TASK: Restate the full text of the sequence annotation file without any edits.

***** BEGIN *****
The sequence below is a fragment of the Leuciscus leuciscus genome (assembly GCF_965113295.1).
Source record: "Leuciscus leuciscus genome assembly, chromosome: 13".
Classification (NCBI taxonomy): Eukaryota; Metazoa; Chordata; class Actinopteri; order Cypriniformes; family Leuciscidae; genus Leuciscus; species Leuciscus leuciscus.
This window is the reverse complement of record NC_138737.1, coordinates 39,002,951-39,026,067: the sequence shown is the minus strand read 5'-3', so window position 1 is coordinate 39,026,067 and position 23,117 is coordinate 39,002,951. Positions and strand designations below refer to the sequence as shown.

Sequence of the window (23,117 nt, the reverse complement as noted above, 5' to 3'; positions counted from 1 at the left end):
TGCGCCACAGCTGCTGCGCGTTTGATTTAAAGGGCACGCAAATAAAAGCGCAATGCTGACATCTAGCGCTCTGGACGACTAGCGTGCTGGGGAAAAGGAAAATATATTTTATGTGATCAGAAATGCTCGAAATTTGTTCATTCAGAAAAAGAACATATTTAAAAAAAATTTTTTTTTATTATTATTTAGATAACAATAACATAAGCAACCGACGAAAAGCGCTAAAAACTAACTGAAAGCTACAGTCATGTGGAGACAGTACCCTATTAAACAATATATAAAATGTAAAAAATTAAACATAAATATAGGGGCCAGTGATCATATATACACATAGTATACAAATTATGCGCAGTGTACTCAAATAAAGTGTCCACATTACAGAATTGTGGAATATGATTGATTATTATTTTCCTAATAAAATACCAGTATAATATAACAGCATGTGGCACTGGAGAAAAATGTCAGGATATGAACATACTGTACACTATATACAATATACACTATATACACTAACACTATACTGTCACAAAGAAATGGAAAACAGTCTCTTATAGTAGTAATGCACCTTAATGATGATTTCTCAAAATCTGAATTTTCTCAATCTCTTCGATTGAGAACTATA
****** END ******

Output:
The sequence below is a fragment of the Leuciscus leuciscus genome (assembly GCF_965113295.1).
Source record: "Leuciscus leuciscus genome assembly, chromosome: 13".
Classification (NCBI taxonomy): Eukaryota; Metazoa; Chordata; class Actinopteri; order Cypriniformes; family Leuciscidae; genus Leuciscus; species Leuciscus leuciscus.
This window is the reverse complement of record NC_138737.1, coordinates 39,002,951-39,026,067: the sequence shown is the minus strand read 5'-3', so window position 1 is coordinate 39,026,067 and position 23,117 is coordinate 39,002,951. Positions and strand designations below refer to the sequence as shown.

Sequence of the window (23,117 nt, the reverse complement as noted above, 5' to 3'; positions counted from 1 at the left end):
TGCGCCACAGCTGCTGCGCGTTTGATTTAAAGGGCACGCAAATAAAAGCGCAATGCTGACATCTAGCGCTCTGGACGACTAGCGTGCTGGGGAAAAGGAAAATATATTTTATGTGATCAGAAATGCTCGAAATTTGTTCATTCAGAAAAAGAACATATTTAAAAAAAATTTTTTTTTATTATTATTTAGATAACAATAACATAAGCAACCGACGAAAAGCGCTAAAAACTAACTGAAAGCTACAGTCATGTGGAGACAGTACCCTATTAAACAATATATAAAATGTAAAAAATTAAACATAAATATAGGGGCCAGTGATCATATATACACATAGTATACAAATTATGCGCAGTGTACTCAAATAAAGTGTCCACATTACAGAATTGTGGAATATGATTGATTATTATTTTCCTAATAAAATACCAGTATAATATAACAGCATGTGGCACTGGAGAAAAATGTCAGGATATGAACATACTGTACACTATATACAATATACACTATATACACTAACACTATACTGTCACAAAGAAATGGAAAACAGTCTCTTATAGTAGTAATGCACCTTAATGATGATTTCTCAAAATCTGAATTTTCTCAATCTCTTCGATTGAGAACTATA